In addition to being polygenic, quantitative characteristics are frequently influenced by environmental factors. It is often useful to know how much of the variation in a quantitative characteristic is due to genetic differences and how much is due to environmental differences. That proportion s of the total phenotypic variation that is due to genetic differences is known as the heritability.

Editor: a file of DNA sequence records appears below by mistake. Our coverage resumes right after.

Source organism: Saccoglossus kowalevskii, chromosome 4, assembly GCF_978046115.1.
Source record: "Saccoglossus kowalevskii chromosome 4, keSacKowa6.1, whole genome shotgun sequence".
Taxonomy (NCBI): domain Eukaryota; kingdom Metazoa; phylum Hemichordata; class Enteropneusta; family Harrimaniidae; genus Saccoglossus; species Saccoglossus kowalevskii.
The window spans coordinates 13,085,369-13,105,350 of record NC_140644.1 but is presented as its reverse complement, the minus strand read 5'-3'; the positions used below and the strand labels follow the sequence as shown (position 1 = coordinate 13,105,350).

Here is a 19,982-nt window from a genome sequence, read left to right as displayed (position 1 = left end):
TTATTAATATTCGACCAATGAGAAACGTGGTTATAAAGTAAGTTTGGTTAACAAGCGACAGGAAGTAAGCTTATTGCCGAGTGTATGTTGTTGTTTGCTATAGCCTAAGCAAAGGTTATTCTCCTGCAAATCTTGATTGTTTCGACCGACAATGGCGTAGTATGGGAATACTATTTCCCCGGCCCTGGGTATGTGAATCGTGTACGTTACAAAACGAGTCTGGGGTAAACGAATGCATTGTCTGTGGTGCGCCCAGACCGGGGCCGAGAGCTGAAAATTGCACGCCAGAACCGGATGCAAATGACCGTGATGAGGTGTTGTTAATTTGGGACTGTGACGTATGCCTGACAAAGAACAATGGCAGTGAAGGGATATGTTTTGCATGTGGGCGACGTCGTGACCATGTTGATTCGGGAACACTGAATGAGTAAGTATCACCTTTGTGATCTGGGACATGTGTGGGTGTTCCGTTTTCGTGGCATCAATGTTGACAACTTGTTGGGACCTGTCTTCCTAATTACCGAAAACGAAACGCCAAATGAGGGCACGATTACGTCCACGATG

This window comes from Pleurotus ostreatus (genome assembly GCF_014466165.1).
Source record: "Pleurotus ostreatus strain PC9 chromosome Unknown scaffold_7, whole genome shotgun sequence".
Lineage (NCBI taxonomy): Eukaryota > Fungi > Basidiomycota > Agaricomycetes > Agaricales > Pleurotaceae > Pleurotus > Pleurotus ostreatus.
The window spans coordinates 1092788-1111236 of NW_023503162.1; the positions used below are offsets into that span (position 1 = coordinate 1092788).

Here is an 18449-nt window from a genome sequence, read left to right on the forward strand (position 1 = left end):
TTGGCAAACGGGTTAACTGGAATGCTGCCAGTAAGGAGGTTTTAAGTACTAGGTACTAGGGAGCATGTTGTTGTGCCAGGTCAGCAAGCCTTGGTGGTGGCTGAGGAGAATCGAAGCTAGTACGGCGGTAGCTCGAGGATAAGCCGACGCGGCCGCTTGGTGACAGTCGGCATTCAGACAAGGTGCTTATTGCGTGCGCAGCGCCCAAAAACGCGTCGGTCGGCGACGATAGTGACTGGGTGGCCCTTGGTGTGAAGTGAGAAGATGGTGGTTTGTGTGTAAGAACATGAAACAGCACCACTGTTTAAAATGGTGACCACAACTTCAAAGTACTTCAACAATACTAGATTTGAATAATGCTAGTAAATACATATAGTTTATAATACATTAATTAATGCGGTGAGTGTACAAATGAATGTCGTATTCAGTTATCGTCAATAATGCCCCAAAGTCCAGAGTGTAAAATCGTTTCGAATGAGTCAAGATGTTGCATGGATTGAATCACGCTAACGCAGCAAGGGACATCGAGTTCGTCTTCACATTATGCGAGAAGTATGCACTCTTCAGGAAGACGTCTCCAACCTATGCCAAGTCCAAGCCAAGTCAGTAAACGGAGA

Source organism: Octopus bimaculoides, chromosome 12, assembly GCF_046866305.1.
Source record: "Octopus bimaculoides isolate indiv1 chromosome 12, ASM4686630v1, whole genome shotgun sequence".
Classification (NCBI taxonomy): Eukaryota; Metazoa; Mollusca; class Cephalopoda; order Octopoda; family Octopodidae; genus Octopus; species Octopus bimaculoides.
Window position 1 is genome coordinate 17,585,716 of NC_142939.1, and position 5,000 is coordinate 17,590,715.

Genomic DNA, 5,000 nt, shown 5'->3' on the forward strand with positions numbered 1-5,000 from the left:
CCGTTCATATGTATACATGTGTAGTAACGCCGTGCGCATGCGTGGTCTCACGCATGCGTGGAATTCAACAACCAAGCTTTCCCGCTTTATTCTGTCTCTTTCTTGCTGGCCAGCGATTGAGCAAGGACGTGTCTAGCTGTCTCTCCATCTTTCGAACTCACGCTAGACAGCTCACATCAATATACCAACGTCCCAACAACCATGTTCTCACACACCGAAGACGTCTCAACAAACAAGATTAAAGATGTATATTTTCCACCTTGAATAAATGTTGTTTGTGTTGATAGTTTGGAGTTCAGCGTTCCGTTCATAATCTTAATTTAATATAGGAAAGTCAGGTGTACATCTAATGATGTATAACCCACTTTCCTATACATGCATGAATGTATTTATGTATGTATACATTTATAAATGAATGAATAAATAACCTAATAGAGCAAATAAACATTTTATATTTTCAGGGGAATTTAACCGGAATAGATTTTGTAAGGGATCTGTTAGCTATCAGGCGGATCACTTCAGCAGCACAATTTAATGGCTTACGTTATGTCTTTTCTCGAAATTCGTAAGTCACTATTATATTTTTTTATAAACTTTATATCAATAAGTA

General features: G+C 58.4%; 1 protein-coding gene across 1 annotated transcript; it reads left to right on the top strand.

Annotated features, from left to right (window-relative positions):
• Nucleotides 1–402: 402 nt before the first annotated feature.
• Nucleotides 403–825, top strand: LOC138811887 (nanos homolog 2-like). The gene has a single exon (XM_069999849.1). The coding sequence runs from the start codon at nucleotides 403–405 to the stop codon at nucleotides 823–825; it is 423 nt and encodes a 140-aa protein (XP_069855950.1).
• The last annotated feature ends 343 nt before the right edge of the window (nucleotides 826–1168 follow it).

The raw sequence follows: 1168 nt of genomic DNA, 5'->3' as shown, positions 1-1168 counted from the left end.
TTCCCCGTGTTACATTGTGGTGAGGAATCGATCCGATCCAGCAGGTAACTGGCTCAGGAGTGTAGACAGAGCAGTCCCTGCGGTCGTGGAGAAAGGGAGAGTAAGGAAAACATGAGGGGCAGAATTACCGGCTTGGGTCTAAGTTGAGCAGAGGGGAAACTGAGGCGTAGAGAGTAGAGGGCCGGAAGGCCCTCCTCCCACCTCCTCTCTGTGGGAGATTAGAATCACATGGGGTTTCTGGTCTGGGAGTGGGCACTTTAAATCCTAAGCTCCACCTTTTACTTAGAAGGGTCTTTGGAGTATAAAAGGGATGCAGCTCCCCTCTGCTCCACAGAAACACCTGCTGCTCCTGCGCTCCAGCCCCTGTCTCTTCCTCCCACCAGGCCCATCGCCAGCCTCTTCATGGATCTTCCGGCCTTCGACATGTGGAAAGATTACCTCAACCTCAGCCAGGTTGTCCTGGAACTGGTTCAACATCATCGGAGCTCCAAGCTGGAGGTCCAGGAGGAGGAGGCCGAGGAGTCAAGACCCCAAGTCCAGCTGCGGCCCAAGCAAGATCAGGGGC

Consider a dairy farmer who owns several hundred milk cows. The farmer notices that some cows consistently produce more milk than others. The nature of these differences is important to the profitability of his dairy operation. If the differences in milk production are largely genetic in origin, then the farmer may be able to boost milk production by selectively breeding the cows that produce the most milk. On the other hand, if the differences are largely environmental in origin, selective breeding will have little effect on milk production, and the farmer might better boost milk production by adjusting the environmental factors associated with higher milk production. To determine the extent of genetic and environmental influences on variation in a characteristic, phenotypic variation in the characteristic must be partitioned into components attributable to different factors.

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